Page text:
There is a strange winsomeness about sacrifice, peculiar to itself, and peculiarly strong in its drawing power. Everywhere men acknowledge the peculiar fascination for them of the man who is not only wholly unselfish, but who utterly forgets himself in doing for others. The feeling is very common that the man in public life is chiefly concerned with what he can get out of it for himself. And when, now and then, the conviction seizes the crowd that some public man is not of that sort at all, but is devoting himself unselfishly and unsparingly to their interest, their admiration and love for him amounts to a worship and enthusiasm that knows no stint.
There's a something in unselfish sacrifice in their behalf that draws the crowd peculiarly and tremendously. Jesus said that if He were lifted up He would draw men. And He has. He was lifted up as none other, and He has been drawing men ever since as none other ever has or can. Quite apart from other truths involved, that sacrifice of His had in itself the tremendous drawing power of all unselfish action.
And sacrifice brews a subtle fragrance of its own that clings to the person as the soft sweet odor of wild roses. No one is ever conscious that there is any such fragrance going out to others. He knows the inner sweets that none know but they who give sacrifice brewing room within themselves. Such folks don't stop to think about themselves, except to be thinking of helping and not hindering.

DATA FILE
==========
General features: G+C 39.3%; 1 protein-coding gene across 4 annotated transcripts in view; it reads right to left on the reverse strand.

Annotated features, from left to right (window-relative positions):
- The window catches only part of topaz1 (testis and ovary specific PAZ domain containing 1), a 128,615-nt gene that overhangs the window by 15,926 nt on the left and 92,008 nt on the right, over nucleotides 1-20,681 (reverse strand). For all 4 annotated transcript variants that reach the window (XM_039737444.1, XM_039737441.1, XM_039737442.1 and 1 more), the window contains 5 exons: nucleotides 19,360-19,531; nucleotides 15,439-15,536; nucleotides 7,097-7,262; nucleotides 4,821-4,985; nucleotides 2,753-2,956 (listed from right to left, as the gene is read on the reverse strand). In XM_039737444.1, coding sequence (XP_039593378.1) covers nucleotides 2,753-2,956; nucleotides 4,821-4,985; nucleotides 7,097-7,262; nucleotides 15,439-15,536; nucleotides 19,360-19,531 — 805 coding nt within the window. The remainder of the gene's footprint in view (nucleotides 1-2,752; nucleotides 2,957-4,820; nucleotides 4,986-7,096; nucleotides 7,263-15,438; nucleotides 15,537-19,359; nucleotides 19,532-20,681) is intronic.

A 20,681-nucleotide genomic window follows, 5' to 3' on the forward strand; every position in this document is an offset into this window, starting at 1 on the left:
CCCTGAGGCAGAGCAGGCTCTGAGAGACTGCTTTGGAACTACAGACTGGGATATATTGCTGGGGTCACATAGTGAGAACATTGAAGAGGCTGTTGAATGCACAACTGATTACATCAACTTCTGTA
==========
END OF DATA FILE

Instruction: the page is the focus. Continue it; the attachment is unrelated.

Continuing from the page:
The very winsomeness of the sacrifice spirit has led men to the seeking of sacrifice. It seems strange to us that earnest men in other generations have sought by self-inflicted suffering to attain to the power that goes with sacrifice. And even yet some morbid people may be found following in their steps.
Don't they know that out in common daily life the knife of sacrifice is held across the path constantly, sharp edge out, barring the way? And no one can go faithfully his common round, with flag at masthead, and needs crowding in at front and rear and sides, without meeting its cutting edge. That edge cutting in as you push on frees out the fine fragrance. Whenever you meet a man or woman with that fine winsomeness of spirit that can't be analyzed, but only felt, you may know that there's been some of this sort of sharp cutting within.
Blood is a rare fertilizer. They tell me that the bit of ground over in Belgium called Waterloo bears each spring a crop of rare blue forget-me-nots. That bit of ground had very unusual gardening. Ploughed up by cannon-and gun-shot, sown deep with men's lives, |worked| never so thoroughly by toiling, struggling feet, moistened with the gentle rain of dying tears, and soaked with red life, it now yields its yearly harvest of beauty. All life's a Waterloo and can be made to yield a rich growth of fragrant flowers.